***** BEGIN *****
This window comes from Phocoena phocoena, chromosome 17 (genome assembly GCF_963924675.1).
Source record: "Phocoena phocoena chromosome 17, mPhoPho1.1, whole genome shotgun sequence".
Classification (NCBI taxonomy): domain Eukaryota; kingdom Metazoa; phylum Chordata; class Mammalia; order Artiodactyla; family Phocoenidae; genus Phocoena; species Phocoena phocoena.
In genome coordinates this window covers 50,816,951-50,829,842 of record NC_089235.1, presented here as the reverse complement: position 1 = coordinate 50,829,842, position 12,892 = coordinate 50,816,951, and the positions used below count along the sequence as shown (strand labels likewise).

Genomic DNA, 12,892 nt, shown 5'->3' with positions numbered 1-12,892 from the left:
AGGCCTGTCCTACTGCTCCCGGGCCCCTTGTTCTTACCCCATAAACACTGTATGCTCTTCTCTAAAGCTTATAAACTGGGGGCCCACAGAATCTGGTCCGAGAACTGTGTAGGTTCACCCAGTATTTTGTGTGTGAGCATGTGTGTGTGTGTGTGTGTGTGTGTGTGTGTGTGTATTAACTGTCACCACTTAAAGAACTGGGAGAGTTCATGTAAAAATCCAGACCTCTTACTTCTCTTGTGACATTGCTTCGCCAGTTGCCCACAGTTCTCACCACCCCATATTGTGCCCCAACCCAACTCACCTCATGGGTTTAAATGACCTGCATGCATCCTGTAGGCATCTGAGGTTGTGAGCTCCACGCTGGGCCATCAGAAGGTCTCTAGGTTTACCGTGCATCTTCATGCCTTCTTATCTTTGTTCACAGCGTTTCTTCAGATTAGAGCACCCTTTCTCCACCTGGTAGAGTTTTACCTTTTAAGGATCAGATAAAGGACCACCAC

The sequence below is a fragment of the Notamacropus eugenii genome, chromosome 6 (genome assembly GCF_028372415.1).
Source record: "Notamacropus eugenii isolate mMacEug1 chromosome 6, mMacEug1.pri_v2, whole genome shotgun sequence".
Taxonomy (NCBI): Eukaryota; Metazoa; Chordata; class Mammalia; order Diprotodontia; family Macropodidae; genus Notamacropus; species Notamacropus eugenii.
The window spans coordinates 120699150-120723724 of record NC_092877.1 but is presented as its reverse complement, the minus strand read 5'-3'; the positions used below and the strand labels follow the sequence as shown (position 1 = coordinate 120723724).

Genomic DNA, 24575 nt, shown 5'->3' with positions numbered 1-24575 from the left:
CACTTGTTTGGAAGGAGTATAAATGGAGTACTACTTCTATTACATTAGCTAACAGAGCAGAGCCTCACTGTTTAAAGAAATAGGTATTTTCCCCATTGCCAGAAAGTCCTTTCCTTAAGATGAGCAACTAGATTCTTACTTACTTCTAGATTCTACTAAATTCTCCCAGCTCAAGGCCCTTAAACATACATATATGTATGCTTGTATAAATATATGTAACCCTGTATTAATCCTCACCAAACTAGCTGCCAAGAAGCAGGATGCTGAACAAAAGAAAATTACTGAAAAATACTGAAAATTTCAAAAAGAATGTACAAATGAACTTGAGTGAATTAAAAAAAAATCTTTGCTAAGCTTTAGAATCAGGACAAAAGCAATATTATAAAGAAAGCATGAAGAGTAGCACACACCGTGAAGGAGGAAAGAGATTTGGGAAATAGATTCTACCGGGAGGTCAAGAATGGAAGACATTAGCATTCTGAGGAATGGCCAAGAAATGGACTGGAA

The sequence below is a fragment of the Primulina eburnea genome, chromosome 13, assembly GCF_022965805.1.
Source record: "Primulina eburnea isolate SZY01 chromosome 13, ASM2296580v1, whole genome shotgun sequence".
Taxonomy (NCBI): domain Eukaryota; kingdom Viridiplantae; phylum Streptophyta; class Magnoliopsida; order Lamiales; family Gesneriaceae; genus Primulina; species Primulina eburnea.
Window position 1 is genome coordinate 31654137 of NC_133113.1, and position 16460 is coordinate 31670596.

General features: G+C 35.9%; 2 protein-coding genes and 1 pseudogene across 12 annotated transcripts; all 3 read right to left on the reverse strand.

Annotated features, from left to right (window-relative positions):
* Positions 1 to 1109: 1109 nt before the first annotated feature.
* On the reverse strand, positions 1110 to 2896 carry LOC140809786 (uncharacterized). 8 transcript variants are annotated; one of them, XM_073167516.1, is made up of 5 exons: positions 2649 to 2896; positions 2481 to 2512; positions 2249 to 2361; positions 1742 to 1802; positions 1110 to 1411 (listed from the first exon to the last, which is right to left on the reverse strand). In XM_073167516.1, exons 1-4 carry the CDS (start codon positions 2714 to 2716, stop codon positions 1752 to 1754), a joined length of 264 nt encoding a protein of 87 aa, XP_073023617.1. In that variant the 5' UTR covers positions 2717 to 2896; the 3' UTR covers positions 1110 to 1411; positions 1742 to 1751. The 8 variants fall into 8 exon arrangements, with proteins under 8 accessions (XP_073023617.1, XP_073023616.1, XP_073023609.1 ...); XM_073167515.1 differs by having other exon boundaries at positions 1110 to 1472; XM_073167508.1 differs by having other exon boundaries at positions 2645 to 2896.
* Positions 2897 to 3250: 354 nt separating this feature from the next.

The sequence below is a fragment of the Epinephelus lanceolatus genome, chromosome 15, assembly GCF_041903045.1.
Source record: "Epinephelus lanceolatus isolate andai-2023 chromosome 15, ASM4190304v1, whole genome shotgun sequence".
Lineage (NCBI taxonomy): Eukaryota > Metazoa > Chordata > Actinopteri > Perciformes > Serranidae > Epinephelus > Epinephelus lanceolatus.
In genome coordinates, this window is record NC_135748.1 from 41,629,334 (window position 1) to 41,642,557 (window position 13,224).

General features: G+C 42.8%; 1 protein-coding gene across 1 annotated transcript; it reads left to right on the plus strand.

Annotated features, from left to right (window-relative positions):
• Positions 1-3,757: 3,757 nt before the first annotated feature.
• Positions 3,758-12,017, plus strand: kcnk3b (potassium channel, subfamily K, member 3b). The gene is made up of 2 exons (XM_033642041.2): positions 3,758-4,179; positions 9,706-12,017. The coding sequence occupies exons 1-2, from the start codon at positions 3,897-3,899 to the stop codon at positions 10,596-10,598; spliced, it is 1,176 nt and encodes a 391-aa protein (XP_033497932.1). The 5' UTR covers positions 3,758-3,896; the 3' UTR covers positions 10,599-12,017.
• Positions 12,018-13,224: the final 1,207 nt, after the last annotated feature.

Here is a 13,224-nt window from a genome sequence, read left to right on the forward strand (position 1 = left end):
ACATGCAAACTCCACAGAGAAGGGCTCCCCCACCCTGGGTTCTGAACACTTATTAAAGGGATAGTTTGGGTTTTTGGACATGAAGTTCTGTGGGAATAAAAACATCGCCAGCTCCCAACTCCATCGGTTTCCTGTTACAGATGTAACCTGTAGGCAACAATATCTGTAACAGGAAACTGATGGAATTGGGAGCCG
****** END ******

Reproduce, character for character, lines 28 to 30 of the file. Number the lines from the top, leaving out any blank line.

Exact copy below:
• Positions 1-3,757: 3,757 nt before the first annotated feature.
• Positions 3,758-12,017, plus strand: kcnk3b (potassium channel, subfamily K, member 3b). The gene is made up of 2 exons (XM_033642041.2): positions 3,758-4,179; positions 9,706-12,017. The coding sequence occupies exons 1-2, from the start codon at positions 3,897-3,899 to the stop codon at positions 10,596-10,598; spliced, it is 1,176 nt and encodes a 391-aa protein (XP_033497932.1). The 5' UTR covers positions 3,758-3,896; the 3' UTR covers positions 10,599-12,017.
• Positions 12,018-13,224: the final 1,207 nt, after the last annotated feature.